As you and Stan point out, many poets are contributing: Mei-mei Berssenbrugge, Jonathan Skinner, Cecelia Vicuna, Jack Collom, Evelyn Reilly, Christopher Dewdney, Marcella Durand, and many others. Brenda Iijima did a superior anthology called )((eco(lang) (uage (reader)) (with all those parentheses of inclusion). Skinner has published 10 issues of a carefully considered magazine of poetry and ecology called "ecopoetics". The term ecopoetics is now widely used in many spheres. Even the ecocritics contribute although often I my view in a questionable way. And there's a lot more that you and Stan mention.

I add a series of considerations about natural structures in poetic practice. The reason to focus on various innovative poetics is to show how poetry is about the risks we are willing to take with our use of language. Consciously avant garde and experimental processes are most involved with this kind of effort. I'd like more poets to see their creativity (conceptual or linguistic) as a risk taking activity. Identifying with risk taking is a way to see the link between writing practice and other daily activities.

Before we can use poetry to change society we work on ourselves: what if, how about, various trial and error methods as well as well practices from other disciplines. Extending the idea of the individual beyond the organism seems vital to placing value on that which is not in the mind.
The planet and the mind are equally recursive due to the scaling characteristics of dynamic systems. Our emotions are not different from other turbulence, but they take place in our bodies. Since we perceive them inside ourselves, it's hard for us to understand them, separating our thoughts about ourselves from the responses to them in other corners of the planet. (It’s also fair to mention we’ve been on this track since Petrarch climbed Monte Alban. It will continue but needs now to be circumscribed by more inclusive activities such as the various poetics prompted by climate change.) Seeing those emotions as characteristics of nature may help us integrate. Here there needs to be a discussion of the relative values of similarity and difference, but that's another subject.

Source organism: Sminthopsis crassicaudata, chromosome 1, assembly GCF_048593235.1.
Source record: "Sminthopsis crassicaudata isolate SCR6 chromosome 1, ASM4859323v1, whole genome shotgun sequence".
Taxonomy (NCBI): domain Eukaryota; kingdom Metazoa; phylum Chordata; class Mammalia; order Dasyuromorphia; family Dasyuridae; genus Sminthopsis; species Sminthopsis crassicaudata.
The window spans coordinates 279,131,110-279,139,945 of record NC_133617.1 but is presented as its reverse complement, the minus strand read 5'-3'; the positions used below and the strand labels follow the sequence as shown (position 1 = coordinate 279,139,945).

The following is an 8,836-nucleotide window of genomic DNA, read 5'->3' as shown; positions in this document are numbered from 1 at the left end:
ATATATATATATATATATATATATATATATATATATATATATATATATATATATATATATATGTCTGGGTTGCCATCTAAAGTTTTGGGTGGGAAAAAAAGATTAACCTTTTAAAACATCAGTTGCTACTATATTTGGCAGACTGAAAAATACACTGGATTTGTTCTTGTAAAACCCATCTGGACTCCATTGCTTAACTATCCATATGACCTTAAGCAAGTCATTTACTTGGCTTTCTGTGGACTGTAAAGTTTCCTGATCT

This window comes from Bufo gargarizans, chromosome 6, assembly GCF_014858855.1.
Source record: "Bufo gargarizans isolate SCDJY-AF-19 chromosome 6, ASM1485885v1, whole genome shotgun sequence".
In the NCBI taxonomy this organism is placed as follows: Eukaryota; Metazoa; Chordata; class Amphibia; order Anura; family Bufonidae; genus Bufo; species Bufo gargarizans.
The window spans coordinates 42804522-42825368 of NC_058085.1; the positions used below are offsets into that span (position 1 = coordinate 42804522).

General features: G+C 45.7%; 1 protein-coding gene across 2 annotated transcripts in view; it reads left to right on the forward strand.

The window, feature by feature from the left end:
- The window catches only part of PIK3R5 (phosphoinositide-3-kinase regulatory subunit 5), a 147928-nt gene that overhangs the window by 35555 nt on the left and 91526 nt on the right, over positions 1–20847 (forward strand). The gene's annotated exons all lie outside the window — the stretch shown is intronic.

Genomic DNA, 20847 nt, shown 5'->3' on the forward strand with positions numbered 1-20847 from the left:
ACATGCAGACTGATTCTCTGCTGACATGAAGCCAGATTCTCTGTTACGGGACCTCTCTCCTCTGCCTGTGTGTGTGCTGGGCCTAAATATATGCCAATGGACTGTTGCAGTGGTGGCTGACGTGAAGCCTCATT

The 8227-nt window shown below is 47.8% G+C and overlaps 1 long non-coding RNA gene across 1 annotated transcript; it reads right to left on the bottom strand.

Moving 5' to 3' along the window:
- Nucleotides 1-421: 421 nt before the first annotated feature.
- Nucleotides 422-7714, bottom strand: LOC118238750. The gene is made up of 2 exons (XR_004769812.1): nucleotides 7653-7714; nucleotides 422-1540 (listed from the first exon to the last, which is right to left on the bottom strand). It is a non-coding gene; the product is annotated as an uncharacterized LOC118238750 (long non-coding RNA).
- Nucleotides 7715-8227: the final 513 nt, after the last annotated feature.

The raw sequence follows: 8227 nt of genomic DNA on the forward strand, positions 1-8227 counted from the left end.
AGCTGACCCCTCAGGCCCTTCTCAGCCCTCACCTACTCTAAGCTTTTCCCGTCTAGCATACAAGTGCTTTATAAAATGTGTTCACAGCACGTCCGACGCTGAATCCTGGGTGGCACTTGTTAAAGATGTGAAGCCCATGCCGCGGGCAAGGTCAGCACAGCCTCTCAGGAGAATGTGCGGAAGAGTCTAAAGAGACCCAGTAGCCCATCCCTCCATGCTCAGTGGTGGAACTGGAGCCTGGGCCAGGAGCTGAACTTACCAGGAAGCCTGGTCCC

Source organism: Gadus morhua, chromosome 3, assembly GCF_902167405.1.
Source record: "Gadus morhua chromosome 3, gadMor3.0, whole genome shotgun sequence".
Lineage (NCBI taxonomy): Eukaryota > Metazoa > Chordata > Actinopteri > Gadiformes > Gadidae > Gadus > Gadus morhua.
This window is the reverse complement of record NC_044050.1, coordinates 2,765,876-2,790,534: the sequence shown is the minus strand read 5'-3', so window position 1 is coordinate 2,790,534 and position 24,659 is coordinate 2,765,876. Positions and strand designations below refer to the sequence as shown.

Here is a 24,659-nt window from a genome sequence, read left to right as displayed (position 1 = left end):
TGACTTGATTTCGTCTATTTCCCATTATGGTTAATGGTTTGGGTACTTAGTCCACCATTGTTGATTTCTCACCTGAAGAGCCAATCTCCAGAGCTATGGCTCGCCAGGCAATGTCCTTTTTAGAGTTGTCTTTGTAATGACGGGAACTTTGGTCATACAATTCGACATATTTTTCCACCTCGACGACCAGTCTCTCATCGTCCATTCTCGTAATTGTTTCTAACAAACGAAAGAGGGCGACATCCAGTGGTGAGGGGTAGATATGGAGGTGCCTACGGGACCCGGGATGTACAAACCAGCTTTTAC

I agree that it’s difficult for me to show the connections with aesthetic practices. I’d like that to take place collectively and collaboratively. One thought I had was that shaping poems by accretive or other synthetic methods (you note collage as one type) may help address our history of problems between our minds and our surroundings. Understanding how the planetary processes are collaged by dynamic forces is a good analog to innovative poetic practices such as in Cage, flarf, and other procedural poetics. The strength of metaphor derives from how it arises in the mind when the logic of language breaks down. Other innovative practices can focus our attention on scalar connections with different planetary or local forces that promote change.

Writing about natural subjects in a new way, as many of the ecopoetics writers have done, promotes the idea of nature to the front of our consciousness. Then it is equally important to provide an alternative to the way we think and use nature today, linking human thoughts and emotions with the larger structures in our surroundings. Extending and shaping those links in poetry suggests a future path for writing. And discussion.

Benjamin said...

Mark, I forgot to say I only disagree with you about my sentiment regarding penguins.

Susan M. Schultz said...

Love hearing you stand up for the Pacific, Mark! And yes, there are a lot of Pacific and Pacific Rim writers who work on ecological issues, including Teresia Teaiwa (whose "a coconut a day will kill you" is brilliant), a lot of younger Hawai`i poets who are concerned with development issues and militarism, Craig Santos Perez on the destruction of Guam by many waves of colonialism/militarization, and on and on. So no, NYC has no monopoly on such things.

Anonymous said...

we were working through similar issues.

http://thenewyorkcrew.blogspot.com/2011/03/conceptualism-flarf-and-nature-writing.html

nice to read the apps interview and discussion here